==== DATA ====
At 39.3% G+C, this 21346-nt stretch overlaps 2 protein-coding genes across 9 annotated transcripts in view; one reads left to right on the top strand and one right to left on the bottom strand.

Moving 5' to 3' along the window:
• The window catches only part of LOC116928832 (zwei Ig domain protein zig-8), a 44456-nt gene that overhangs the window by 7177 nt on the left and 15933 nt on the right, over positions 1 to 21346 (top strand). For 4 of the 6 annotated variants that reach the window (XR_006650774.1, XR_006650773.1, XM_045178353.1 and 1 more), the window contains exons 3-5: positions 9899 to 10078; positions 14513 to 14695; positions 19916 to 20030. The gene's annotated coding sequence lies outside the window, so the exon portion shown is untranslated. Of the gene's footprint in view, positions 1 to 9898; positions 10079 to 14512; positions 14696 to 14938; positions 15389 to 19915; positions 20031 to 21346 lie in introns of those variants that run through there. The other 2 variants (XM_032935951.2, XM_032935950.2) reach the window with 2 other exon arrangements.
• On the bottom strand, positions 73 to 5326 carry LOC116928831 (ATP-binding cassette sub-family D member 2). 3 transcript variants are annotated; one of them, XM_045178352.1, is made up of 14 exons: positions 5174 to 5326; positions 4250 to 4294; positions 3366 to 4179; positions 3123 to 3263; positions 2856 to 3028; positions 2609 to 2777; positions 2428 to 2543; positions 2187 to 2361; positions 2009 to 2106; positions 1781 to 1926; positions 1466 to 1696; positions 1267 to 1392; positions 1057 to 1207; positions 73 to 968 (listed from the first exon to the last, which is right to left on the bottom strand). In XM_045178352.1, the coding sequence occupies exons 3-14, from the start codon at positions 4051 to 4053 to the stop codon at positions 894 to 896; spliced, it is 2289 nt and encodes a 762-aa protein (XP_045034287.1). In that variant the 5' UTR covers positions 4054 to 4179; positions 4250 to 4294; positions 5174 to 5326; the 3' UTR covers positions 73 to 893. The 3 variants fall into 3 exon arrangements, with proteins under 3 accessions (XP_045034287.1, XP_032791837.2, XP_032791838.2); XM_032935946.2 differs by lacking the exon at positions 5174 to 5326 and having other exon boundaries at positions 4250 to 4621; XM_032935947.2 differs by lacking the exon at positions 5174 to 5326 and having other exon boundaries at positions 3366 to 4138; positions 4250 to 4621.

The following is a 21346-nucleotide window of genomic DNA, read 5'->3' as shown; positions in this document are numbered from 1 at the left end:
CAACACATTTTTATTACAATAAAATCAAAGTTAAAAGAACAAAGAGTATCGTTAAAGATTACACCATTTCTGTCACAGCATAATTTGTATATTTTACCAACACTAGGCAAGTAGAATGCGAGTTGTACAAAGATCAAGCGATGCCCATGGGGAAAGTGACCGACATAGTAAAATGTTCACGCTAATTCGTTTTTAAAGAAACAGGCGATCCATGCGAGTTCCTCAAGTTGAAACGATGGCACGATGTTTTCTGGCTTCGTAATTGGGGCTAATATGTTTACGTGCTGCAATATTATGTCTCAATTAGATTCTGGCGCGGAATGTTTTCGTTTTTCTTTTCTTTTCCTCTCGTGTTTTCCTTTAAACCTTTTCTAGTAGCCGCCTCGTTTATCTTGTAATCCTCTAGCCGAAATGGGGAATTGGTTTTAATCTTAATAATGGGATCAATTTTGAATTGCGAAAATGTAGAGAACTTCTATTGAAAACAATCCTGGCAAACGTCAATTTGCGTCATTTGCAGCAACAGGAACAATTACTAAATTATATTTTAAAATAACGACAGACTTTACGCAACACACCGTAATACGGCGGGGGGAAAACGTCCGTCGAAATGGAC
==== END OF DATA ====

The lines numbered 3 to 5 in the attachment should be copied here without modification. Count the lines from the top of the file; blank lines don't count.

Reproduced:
• The window catches only part of LOC116928832 (zwei Ig domain protein zig-8), a 44456-nt gene that overhangs the window by 7177 nt on the left and 15933 nt on the right, over positions 1 to 21346 (top strand). For 4 of the 6 annotated variants that reach the window (XR_006650774.1, XR_006650773.1, XM_045178353.1 and 1 more), the window contains exons 3-5: positions 9899 to 10078; positions 14513 to 14695; positions 19916 to 20030. The gene's annotated coding sequence lies outside the window, so the exon portion shown is untranslated. Of the gene's footprint in view, positions 1 to 9898; positions 10079 to 14512; positions 14696 to 14938; positions 15389 to 19915; positions 20031 to 21346 lie in introns of those variants that run through there. The other 2 variants (XM_032935951.2, XM_032935950.2) reach the window with 2 other exon arrangements.
• On the bottom strand, positions 73 to 5326 carry LOC116928831 (ATP-binding cassette sub-family D member 2). 3 transcript variants are annotated; one of them, XM_045178352.1, is made up of 14 exons: positions 5174 to 5326; positions 4250 to 4294; positions 3366 to 4179; positions 3123 to 3263; positions 2856 to 3028; positions 2609 to 2777; positions 2428 to 2543; positions 2187 to 2361; positions 2009 to 2106; positions 1781 to 1926; positions 1466 to 1696; positions 1267 to 1392; positions 1057 to 1207; positions 73 to 968 (listed from the first exon to the last, which is right to left on the bottom strand). In XM_045178352.1, the coding sequence occupies exons 3-14, from the start codon at positions 4051 to 4053 to the stop codon at positions 894 to 896; spliced, it is 2289 nt and encodes a 762-aa protein (XP_045034287.1). In that variant the 5' UTR covers positions 4054 to 4179; positions 4250 to 4294; positions 5174 to 5326; the 3' UTR covers positions 73 to 893. The 3 variants fall into 3 exon arrangements, with proteins under 3 accessions (XP_045034287.1, XP_032791837.2, XP_032791838.2); XM_032935946.2 differs by lacking the exon at positions 5174 to 5326 and having other exon boundaries at positions 4250 to 4621; XM_032935947.2 differs by lacking the exon at positions 5174 to 5326 and having other exon boundaries at positions 3366 to 4138; positions 4250 to 4621.

The following is a 21346-nucleotide window of genomic DNA, read 5'->3' as shown; positions in this document are numbered from 1 at the left end: